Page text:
Sickness Unto Death
Sin is not an action, but rather a condition, a state of mind. People often think that their sinfulness increases every time they commit a wrongful act. The truth is far worse: sinfulness increases every moment that a person fails to take action to pursue faith and overcome his or her sinful state.
Sections (a), (b), and (c) describe particular ways in which people may intensify their sin by failing to take action against it. Section (a) describes the sin of despairing over one's sinfulness. In this sin, an individual recognizes that he or she is living in sin but adopts a mindset of self-pity rather than pursuing faith. Such a mindset involves an intensification of sin because the individual has recognized that he or she is sinful and yet has chosen to dwell on the sin rather than act to alleviate it.
Section (b) describes the sin of refusing to believe in the forgiveness of sins. At first glance, this refusal might seem to be a mark of sophistication, a sign that the individual is wrestling with religious truths. It is in fact a mark of the gravest sin. Christianity's fundamental command is that human beings must believe in Christ and in the forgiveness of sins. It is a sin to reject this teaching.
This sin was not possible for pre-Christians, who were aware only of specific crimes and wrongs. Unlike earlier religions, Christianity stipulates that individuals must maintain a relationship with God through which they pursue forgiveness for their sins. However virtuous they may appear, people who seek comfort in doing as others do fail to lead the true Christian life of private belief and introspection.
Section (c) describes the highest intensification of sin, the sin of rejecting Christ's teachings. Christianity teaches that human beings must strive to maintain an individual relationship with God, despite the vast differences between God and human beings. Those who choose to remain undecided about the truth of Christianity commit sin because they violate the Christian imperative that all individuals shall believe in Christ. Those who want to believe in Christ but feel unable to believe in his paradoxical teachings are also in sin. The most intense sin, however, is the sin of those who willfully refuse even to try to believe in Christ.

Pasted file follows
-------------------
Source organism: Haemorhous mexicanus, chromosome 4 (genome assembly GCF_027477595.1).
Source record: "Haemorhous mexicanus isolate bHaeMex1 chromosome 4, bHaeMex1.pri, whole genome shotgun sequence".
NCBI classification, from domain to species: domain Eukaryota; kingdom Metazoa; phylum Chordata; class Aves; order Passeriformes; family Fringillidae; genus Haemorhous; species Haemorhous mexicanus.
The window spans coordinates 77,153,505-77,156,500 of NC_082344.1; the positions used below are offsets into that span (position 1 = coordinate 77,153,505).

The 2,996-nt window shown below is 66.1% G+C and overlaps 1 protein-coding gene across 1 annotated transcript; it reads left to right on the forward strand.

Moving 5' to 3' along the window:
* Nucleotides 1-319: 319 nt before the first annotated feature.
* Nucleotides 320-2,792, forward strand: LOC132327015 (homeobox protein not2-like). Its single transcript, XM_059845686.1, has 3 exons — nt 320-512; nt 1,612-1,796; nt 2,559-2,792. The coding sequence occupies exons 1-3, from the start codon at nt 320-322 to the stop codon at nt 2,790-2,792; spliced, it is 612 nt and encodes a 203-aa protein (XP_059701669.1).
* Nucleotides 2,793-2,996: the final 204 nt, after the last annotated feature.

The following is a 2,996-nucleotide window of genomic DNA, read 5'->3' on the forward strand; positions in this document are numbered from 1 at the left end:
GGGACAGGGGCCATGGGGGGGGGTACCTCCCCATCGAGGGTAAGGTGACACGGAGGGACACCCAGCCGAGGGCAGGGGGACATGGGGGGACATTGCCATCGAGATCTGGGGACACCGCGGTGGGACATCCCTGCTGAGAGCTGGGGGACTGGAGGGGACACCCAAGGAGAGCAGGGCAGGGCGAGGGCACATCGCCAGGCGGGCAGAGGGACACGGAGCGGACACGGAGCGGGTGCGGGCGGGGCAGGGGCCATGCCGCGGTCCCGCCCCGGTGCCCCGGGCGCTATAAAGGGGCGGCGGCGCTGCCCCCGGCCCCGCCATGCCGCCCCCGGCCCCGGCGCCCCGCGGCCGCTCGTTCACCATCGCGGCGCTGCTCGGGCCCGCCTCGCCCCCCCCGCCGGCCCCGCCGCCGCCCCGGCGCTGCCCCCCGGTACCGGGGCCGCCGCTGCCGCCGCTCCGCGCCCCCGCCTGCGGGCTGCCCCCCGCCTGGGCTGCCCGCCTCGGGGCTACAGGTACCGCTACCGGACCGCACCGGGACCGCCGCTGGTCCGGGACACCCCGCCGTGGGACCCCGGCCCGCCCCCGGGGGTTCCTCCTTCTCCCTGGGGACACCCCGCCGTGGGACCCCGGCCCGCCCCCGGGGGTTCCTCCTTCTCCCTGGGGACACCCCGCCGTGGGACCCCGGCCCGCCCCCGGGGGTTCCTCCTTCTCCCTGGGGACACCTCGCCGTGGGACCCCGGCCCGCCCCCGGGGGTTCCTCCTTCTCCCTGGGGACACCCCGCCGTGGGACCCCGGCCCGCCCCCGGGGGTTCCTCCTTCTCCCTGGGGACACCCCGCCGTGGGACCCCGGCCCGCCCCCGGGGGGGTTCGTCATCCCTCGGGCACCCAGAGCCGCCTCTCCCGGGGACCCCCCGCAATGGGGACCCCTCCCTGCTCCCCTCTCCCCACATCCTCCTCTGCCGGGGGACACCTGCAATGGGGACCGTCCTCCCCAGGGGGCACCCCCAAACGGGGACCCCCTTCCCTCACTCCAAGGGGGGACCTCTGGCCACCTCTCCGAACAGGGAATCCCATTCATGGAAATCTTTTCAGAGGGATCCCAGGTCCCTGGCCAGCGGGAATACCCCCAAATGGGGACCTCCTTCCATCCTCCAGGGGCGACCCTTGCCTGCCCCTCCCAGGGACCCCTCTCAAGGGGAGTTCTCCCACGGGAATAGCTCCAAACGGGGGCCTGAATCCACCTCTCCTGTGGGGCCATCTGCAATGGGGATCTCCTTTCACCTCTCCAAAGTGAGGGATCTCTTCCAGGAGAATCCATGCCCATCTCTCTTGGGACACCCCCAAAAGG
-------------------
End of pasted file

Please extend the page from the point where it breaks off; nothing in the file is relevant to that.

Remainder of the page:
The final paragraph offers something of a summary of the book's main points. The opposite of sin is faith. Those who are in sin are in despair. Faith is the condition of establishing a relationship with God that eliminates despair and sin.
The conclusion of The Sickness Unto Death may seem anti-climactic. (Remember that the book's pseudonymous narrator is named Anti-Climacus.) Only in the final paragraph does Kierkegaard make any attempt to sum up the main points of his book. For the most part, he continues doing what he does throughout the book--introducing new distinctions and examples, refining his ideas about sin and faith.
Nonetheless, Part II.B. offers a useful recapitulation of major themes and ideas. Kierkegaard stresses that sin is a condition that may be overcome only by pursuing faith. He stresses that faith, not virtue, is the opposite of sin. He stresses that faith involves an individual relationship with God. He also links the concepts of sin, faith, and despair together, noting that faith is the solution to both sin and despair.
Since the final paragraph provides the closest thing to an overall summary of the book, it may be helpful to think back over the book using the final paragraph as a key. See the Overall Analysis section for some reflections on the book as a whole, as well as information on some responses to Kierkegaard's work.
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